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New Zealand - Early proposals for a flag ( -1834)


Last modified: 2002-10-26 by sam lockton
Keywords: maori | stripes: 9 | new south wales | proposal | canton: union jack |
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Need for a flag

James Busby, appointed in England to be British Resident in New Zealand, sailed from Sydney to the Bay of Islands, arriving on H.M.S. Imogene on the 9th May 1833. For several days he was extensively briefed by the missionary Rev. Henry Williams. It must have been on the basis of these conversations that Busby wrote to Sydney on May 13 that «From all I have been able to learn it appears that there are in the Northern part of this Island from twenty five to thirty Tribes of Natives who are in every respect independent of each other and who exercise separately ... all the functions of sovereignty.» Williams is also the likely source of Busby’s knowledge of Maori indignation over the seizure of the ship Sir George Murray in Sydney Harbour for sailing without a national flag. That, together with the representations made to him in Sydney by Grose, owner and builder of the ships Sir George Murray and The New Zealander, appear to have stimulated Busby to consider the long-term desirability of persuading the Chiefs to act collectively, and the shorter term goal of having them select a national flag, which would solve for Pakeha (white New Zealanders) what was in essence a Pakeha problem.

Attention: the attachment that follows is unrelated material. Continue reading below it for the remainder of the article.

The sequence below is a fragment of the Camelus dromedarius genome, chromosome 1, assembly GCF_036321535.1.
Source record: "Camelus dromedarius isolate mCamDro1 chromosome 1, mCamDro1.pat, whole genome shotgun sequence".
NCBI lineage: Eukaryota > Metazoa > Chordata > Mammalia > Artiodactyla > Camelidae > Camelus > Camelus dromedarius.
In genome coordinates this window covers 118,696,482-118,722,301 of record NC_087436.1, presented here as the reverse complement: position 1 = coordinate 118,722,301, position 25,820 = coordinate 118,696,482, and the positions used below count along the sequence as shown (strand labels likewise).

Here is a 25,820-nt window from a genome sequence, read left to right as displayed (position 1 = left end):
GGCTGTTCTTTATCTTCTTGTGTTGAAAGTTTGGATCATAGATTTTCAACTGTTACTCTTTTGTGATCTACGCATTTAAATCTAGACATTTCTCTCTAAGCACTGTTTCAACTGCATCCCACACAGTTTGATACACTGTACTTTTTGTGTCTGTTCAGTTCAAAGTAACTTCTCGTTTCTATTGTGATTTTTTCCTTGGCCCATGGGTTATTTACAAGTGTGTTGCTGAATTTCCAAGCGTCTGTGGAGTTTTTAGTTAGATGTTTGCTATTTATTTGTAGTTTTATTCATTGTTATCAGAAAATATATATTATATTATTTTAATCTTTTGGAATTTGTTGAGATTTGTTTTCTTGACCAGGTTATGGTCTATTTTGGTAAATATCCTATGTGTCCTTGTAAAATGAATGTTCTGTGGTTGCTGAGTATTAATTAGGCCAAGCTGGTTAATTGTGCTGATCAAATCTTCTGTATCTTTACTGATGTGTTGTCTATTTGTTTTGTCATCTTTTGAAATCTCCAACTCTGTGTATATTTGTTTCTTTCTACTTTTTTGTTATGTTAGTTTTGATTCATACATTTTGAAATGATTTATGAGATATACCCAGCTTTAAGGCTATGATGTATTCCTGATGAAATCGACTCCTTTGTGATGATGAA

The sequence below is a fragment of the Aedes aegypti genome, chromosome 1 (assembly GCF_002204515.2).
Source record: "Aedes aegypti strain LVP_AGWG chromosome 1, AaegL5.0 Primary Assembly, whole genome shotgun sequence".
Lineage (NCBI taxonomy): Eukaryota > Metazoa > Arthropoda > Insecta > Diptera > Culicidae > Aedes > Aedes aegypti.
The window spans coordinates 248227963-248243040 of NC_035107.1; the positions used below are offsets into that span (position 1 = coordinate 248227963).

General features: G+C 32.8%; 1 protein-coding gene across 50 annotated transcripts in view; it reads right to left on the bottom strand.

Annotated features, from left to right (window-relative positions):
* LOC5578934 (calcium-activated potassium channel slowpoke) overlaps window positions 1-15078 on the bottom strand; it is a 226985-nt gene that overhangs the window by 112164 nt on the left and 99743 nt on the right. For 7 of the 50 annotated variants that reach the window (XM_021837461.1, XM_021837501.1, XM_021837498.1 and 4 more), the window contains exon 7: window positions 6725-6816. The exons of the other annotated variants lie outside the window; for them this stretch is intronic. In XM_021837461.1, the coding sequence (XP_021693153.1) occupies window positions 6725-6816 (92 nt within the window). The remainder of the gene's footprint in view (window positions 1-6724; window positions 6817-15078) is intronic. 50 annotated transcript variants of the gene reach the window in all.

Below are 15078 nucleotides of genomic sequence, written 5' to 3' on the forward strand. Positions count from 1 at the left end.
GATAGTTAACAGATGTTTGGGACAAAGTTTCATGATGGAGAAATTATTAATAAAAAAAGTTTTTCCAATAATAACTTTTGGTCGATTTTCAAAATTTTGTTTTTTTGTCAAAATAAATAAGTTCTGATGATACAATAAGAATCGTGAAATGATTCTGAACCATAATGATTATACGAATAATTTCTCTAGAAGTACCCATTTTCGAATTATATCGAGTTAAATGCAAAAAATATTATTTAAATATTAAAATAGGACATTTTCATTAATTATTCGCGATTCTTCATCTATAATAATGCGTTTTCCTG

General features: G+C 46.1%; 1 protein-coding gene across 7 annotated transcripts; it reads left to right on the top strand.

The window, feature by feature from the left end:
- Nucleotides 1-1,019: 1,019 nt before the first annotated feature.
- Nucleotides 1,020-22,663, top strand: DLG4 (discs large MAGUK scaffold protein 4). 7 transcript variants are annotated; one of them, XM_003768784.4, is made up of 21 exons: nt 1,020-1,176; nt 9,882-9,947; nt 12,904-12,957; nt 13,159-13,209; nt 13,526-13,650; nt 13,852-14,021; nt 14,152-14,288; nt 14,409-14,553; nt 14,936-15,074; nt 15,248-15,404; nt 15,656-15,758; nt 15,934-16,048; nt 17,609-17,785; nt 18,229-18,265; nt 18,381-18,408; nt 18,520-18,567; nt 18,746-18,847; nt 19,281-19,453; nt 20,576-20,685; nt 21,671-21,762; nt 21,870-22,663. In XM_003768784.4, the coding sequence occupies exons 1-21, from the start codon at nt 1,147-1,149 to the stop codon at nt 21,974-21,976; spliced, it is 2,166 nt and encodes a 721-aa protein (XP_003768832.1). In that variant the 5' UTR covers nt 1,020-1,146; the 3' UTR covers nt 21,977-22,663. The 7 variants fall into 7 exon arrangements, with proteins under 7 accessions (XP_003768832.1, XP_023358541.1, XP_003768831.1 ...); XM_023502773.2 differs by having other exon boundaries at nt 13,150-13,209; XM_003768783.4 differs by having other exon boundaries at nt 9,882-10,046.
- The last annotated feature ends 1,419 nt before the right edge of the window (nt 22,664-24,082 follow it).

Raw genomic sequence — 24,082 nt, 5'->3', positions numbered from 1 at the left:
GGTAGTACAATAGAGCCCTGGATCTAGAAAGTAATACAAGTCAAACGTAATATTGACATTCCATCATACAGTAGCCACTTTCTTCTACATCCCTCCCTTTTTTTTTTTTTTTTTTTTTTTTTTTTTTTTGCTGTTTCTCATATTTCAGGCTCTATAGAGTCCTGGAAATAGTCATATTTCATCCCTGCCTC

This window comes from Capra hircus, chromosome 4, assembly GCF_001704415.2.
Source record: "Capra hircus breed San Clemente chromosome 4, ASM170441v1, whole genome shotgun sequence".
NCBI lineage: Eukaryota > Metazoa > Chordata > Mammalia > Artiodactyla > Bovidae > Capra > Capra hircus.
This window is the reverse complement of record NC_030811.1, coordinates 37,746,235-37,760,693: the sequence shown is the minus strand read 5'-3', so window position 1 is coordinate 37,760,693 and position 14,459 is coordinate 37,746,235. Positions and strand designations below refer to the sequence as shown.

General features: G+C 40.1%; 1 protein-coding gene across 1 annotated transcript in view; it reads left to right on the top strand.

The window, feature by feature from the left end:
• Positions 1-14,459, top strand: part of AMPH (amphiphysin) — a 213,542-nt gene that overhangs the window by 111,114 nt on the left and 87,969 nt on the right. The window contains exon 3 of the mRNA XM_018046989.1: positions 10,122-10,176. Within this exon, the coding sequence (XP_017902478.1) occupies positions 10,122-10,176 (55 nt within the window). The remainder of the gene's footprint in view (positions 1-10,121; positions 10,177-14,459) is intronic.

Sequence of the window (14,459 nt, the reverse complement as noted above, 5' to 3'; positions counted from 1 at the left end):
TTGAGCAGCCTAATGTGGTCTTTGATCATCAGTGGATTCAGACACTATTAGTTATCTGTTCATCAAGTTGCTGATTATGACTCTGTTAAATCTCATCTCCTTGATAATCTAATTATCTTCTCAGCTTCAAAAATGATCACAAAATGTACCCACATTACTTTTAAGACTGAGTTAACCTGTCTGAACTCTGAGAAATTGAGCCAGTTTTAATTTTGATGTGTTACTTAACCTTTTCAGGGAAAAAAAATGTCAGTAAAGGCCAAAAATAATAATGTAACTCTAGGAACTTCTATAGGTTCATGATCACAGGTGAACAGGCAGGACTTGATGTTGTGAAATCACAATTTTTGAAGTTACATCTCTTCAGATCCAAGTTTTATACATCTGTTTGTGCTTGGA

Stuart Park, 8 November 1996

Rejected proposal (1834)

[ 1834 flag proposal ]
by António Martins, September 1998

Busby put the suggestion to Governor Bourke in Sydney, to whom he reported. New Zealand was not a British possession, but the Governor of New South Wales had jurisdiction over British activities in New Zealand. Bourke sent a suggested design for a flag, which arrived in the Bay of Islands in January 1834. The flag brought by Sadler was «four blue horizontal bars on a white field, with a Union Jack in the upper hoist». Because this design had no red in it, Henry Williams and Busby felt that the Maori would reject it, and even be insulted by the suggestion, since red was such an important colour for them.
Stuart Park, 8 November 1996